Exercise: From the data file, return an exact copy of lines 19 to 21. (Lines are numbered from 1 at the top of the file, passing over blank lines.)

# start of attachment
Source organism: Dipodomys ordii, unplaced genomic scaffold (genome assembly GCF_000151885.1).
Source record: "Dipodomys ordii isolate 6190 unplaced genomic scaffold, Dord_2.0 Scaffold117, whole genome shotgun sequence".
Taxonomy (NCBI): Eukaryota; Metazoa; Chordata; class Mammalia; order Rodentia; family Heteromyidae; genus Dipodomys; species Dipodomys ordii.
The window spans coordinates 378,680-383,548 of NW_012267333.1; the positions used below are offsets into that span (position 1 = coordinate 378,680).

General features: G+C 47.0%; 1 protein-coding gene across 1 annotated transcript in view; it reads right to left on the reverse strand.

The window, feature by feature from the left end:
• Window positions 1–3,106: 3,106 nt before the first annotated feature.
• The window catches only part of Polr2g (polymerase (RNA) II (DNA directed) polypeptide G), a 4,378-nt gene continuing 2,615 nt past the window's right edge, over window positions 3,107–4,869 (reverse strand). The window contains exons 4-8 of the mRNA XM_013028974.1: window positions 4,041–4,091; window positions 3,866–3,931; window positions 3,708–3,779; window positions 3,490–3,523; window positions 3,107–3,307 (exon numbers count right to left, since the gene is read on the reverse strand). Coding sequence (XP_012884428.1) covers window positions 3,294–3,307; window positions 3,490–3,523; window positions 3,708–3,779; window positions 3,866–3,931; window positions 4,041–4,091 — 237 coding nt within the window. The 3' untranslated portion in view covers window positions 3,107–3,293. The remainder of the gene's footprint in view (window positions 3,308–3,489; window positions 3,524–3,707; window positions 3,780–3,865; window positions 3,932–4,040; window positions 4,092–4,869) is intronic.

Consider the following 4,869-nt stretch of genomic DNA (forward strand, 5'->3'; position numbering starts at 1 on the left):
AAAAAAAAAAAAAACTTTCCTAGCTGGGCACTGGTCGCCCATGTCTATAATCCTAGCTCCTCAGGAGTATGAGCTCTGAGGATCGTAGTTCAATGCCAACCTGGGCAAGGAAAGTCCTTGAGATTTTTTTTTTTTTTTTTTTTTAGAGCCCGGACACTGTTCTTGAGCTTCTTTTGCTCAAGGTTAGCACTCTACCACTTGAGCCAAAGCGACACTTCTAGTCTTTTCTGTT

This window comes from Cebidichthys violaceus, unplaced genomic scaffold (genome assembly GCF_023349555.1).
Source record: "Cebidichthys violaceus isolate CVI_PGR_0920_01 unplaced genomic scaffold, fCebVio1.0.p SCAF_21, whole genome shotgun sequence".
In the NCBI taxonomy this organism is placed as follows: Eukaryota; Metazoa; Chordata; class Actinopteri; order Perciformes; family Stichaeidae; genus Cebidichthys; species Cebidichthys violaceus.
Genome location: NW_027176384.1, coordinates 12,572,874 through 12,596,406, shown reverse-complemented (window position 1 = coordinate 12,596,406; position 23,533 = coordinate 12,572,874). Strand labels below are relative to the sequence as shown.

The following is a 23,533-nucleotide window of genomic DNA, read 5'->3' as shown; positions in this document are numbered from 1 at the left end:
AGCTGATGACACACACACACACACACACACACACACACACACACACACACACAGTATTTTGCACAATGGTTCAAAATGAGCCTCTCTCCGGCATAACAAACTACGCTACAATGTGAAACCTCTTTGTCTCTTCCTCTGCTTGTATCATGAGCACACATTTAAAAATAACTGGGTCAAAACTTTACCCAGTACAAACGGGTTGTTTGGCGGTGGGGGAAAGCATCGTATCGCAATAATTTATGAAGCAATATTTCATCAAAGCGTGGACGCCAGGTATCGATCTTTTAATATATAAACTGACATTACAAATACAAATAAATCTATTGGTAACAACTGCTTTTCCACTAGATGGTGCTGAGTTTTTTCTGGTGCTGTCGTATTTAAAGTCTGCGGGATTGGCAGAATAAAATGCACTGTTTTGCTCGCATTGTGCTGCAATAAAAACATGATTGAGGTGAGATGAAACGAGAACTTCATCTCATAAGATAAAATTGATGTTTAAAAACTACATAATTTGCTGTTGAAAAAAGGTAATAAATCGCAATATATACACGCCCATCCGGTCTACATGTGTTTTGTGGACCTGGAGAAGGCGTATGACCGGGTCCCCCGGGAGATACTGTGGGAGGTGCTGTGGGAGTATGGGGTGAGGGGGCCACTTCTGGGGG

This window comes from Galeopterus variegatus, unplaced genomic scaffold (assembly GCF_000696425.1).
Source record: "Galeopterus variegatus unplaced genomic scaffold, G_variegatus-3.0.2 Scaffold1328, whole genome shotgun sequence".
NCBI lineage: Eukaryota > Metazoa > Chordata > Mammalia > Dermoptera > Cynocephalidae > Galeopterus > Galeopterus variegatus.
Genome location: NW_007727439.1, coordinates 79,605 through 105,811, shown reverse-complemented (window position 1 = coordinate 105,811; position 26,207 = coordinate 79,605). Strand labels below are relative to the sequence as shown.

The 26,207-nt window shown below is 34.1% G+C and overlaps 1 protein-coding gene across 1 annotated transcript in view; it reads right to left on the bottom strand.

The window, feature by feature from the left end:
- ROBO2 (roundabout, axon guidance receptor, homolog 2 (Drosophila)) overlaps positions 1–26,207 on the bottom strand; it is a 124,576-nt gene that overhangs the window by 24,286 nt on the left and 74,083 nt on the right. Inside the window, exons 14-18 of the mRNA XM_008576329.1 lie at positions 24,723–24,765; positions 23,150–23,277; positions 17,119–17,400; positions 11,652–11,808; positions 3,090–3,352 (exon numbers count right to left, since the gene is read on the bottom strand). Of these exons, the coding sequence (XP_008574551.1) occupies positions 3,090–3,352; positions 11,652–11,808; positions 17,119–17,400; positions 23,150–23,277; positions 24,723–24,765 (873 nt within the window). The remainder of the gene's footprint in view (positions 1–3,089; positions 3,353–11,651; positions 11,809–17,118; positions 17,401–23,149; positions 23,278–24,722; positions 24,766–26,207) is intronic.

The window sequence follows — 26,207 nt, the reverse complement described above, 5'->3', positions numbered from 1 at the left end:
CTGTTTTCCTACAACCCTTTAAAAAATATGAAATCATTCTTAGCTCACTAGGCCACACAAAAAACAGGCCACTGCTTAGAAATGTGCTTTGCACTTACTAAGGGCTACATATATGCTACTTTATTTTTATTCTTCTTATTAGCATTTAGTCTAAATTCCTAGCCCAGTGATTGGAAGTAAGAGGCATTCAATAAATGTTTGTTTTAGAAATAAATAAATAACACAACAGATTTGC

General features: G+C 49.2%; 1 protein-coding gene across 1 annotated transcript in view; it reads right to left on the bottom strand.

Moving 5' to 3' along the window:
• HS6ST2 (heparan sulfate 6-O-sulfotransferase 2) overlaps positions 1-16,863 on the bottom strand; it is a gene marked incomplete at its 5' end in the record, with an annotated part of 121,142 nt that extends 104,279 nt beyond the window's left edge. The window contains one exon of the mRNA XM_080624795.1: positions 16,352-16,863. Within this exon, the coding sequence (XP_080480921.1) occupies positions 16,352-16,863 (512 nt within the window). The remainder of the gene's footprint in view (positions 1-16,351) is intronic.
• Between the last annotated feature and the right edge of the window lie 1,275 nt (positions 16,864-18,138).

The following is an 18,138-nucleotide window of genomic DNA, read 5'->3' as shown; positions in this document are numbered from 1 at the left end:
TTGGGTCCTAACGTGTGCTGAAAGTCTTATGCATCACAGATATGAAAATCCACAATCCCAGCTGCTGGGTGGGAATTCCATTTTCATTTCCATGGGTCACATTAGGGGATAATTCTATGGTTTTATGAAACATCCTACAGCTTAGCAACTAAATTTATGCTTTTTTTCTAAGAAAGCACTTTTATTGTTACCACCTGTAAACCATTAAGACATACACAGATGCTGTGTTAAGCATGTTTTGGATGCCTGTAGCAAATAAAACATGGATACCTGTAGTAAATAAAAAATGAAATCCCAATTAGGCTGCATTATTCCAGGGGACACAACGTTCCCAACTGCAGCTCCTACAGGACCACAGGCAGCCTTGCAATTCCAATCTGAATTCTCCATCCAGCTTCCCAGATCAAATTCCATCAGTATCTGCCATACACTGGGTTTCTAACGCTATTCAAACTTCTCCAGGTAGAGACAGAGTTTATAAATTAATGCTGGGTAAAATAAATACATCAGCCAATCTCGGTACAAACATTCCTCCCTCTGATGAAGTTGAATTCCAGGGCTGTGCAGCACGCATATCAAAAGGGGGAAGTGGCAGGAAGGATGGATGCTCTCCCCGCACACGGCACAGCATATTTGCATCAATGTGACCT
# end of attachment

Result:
NCBI lineage: Eukaryota > Metazoa > Chordata > Mammalia > Dermoptera > Cynocephalidae > Galeopterus > Galeopterus variegatus.
Genome location: NW_007727439.1, coordinates 79,605 through 105,811, shown reverse-complemented (window position 1 = coordinate 105,811; position 26,207 = coordinate 79,605). Strand labels below are relative to the sequence as shown.

The 26,207-nt window shown below is 34.1% G+C and overlaps 1 protein-coding gene across 1 annotated transcript in view; it reads right to left on the bottom strand.